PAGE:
In addition to these three dresses, Elhoffer in May expanded her preorder offerings with two items in her new Mischief office wear line. Available for preorder on Etsy and her website, the limited-run office wear inspired by Loki include a stunning lo-hi blazer starting at $215 and sheath dress starting at $195 that are both set to ship in August. The pieces are also offered in a combo pack.
It’s not easy being an independent designer, though Elhoffer said she was privileged to have made enough money to save so that she was not starting her company with nothing and could invest the money she made to make it happen. She called being independent fun but terrifying, with her days running on anxiety and fear. To Elhoffer, working as an independent designer is like juggling 20 balls in the air as she deals with everything from whether a fabric will work to whether she needs to post more on social media, as she finishes up business paperwork and tries to stay up to date with what other companies are doing all at the same time. Even with the stress though, Elhoffer said it’s a lot better than working in an office. One of the perks of her independence is that she doesn’t have to keep quiet about new designs for months before posting them to show people.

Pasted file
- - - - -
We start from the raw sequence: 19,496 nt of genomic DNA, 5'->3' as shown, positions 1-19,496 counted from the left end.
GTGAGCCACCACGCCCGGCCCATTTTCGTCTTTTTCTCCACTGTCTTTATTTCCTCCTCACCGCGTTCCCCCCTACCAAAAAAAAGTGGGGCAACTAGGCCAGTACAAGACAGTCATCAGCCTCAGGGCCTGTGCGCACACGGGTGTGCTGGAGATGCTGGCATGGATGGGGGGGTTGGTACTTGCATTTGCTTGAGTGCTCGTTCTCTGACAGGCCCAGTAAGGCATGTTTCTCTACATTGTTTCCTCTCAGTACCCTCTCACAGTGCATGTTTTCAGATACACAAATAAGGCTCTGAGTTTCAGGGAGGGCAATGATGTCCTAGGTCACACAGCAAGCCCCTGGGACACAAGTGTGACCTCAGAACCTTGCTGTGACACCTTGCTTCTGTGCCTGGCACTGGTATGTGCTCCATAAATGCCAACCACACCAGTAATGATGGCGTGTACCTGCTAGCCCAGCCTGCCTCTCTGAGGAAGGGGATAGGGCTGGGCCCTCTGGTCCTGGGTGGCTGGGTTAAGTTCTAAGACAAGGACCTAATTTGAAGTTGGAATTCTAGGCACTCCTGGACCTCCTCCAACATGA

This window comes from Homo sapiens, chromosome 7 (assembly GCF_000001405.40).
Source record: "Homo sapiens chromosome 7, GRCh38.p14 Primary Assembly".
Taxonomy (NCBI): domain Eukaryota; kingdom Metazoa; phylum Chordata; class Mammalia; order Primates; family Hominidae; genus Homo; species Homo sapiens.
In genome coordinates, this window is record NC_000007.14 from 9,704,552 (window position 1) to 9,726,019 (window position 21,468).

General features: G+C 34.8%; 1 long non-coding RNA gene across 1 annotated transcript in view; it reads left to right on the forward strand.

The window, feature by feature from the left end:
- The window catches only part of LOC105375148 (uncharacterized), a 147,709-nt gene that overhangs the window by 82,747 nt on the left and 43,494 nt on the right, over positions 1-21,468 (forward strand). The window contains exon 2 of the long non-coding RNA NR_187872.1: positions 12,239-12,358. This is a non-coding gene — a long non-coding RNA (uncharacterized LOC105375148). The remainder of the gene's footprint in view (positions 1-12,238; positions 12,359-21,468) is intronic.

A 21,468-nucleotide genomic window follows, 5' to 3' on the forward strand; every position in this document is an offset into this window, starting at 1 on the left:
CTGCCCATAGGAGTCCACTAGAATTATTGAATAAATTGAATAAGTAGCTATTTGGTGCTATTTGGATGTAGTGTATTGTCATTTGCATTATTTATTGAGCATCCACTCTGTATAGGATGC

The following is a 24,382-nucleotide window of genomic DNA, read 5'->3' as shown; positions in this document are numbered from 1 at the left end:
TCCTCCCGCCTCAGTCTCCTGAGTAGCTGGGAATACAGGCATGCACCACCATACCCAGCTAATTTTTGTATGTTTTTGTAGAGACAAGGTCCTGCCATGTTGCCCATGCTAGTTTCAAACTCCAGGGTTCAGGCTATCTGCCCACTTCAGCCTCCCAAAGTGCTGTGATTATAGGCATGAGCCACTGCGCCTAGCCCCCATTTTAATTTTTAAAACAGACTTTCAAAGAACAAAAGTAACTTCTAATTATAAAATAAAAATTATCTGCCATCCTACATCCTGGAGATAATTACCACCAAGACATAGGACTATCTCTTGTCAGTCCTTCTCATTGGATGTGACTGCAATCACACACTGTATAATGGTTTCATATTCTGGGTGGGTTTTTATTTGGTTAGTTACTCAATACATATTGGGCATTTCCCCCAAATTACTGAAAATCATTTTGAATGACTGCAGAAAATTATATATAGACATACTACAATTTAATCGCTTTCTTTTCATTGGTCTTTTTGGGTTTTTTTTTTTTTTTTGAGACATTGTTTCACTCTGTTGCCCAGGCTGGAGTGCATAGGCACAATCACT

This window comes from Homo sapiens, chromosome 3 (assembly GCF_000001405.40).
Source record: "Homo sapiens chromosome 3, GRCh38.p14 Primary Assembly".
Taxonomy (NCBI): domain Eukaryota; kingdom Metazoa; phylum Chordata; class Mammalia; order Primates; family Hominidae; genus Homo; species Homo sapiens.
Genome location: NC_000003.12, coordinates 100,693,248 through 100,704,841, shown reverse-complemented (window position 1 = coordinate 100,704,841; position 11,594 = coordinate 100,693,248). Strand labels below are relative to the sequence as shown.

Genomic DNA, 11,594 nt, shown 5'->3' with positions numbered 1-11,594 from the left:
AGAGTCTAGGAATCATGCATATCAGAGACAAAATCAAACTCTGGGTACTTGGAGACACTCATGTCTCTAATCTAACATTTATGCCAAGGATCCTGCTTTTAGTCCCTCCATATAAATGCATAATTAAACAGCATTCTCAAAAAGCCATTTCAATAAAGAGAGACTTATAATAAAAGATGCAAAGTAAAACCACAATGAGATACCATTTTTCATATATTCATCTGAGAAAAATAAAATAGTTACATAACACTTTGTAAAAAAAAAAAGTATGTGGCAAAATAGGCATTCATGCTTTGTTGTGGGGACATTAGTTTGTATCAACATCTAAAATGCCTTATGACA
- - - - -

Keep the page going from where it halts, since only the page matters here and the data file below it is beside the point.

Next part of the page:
“To post a picture of a sample that I’m making or of a piece that I’m working on and have people give me such positive feedback so quickly has been immensely beneficial and inspiring because now I want to do even more stuff,” she said.
Even old customers provide opportunities to work on new ideas. A customer reached out to her after accidentally washing the Loki top Elhoffer had designed for WeLoveFine in hot water, ruining the print. While Elhoffer couldn’t help replace that top since she doesn’t work at the company anymore, she did offer to make a Loki piece she had an idea for. It would be a couple hundred dollars, but she told the customer she thought the handmade item would last longer.